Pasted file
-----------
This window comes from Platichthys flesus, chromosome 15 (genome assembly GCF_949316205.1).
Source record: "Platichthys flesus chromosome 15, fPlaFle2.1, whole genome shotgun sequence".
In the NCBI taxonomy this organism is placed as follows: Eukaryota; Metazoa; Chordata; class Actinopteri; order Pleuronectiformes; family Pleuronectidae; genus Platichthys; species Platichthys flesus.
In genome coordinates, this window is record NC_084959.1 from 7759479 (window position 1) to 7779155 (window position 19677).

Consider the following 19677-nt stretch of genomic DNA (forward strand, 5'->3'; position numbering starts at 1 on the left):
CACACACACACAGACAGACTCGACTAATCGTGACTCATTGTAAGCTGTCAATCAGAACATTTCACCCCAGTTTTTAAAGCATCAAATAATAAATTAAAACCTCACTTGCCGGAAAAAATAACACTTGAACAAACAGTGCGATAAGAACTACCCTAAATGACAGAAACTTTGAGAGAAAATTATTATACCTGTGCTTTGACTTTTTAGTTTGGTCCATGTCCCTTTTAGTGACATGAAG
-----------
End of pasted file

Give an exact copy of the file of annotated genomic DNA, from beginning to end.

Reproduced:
This window comes from Platichthys flesus, chromosome 15 (genome assembly GCF_949316205.1).
Source record: "Platichthys flesus chromosome 15, fPlaFle2.1, whole genome shotgun sequence".
In the NCBI taxonomy this organism is placed as follows: Eukaryota; Metazoa; Chordata; class Actinopteri; order Pleuronectiformes; family Pleuronectidae; genus Platichthys; species Platichthys flesus.
In genome coordinates, this window is record NC_084959.1 from 7759479 (window position 1) to 7779155 (window position 19677).

Consider the following 19677-nt stretch of genomic DNA (forward strand, 5'->3'; position numbering starts at 1 on the left):
CACACACACACAGACAGACTCGACTAATCGTGACTCATTGTAAGCTGTCAATCAGAACATTTCACCCCAGTTTTTAAAGCATCAAATAATAAATTAAAACCTCACTTGCCGGAAAAAATAACACTTGAACAAACAGTGCGATAAGAACTACCCTAAATGACAGAAACTTTGAGAGAAAATTATTATACCTGTGCTTTGACTTTTTAGTTTGGTCCATGTCCCTTTTAGTGACATGAAG